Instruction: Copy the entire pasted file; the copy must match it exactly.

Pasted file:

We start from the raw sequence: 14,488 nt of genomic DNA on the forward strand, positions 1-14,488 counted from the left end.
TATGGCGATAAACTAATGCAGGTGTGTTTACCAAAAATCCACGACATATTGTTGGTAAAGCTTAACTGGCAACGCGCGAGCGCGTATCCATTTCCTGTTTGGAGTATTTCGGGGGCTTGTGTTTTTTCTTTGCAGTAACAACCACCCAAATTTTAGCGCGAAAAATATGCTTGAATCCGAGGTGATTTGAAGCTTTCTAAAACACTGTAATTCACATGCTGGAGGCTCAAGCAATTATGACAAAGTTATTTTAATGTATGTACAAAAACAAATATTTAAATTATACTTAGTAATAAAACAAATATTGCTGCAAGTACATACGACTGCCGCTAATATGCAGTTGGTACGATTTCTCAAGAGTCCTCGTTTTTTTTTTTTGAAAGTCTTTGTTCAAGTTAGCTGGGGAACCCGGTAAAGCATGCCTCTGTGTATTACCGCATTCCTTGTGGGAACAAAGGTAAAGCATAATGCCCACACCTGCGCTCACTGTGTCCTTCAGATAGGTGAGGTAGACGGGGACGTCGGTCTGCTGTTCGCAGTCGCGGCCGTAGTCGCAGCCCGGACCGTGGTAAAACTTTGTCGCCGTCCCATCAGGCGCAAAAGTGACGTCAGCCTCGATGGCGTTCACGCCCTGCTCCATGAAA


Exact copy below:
We start from the raw sequence: 14,488 nt of genomic DNA on the forward strand, positions 1-14,488 counted from the left end.
TATGGCGATAAACTAATGCAGGTGTGTTTACCAAAAATCCACGACATATTGTTGGTAAAGCTTAACTGGCAACGCGCGAGCGCGTATCCATTTCCTGTTTGGAGTATTTCGGGGGCTTGTGTTTTTTCTTTGCAGTAACAACCACCCAAATTTTAGCGCGAAAAATATGCTTGAATCCGAGGTGATTTGAAGCTTTCTAAAACACTGTAATTCACATGCTGGAGGCTCAAGCAATTATGACAAAGTTATTTTAATGTATGTACAAAAACAAATATTTAAATTATACTTAGTAATAAAACAAATATTGCTGCAAGTACATACGACTGCCGCTAATATGCAGTTGGTACGATTTCTCAAGAGTCCTCGTTTTTTTTTTTTGAAAGTCTTTGTTCAAGTTAGCTGGGGAACCCGGTAAAGCATGCCTCTGTGTATTACCGCATTCCTTGTGGGAACAAAGGTAAAGCATAATGCCCACACCTGCGCTCACTGTGTCCTTCAGATAGGTGAGGTAGACGGGGACGTCGGTCTGCTGTTCGCAGTCGCGGCCGTAGTCGCAGCCCGGACCGTGGTAAAACTTTGTCGCCGTCCCATCAGGCGCAAAAGTGACGTCAGCCTCGATGGCGTTCACGCCCTGCTCCATGAAA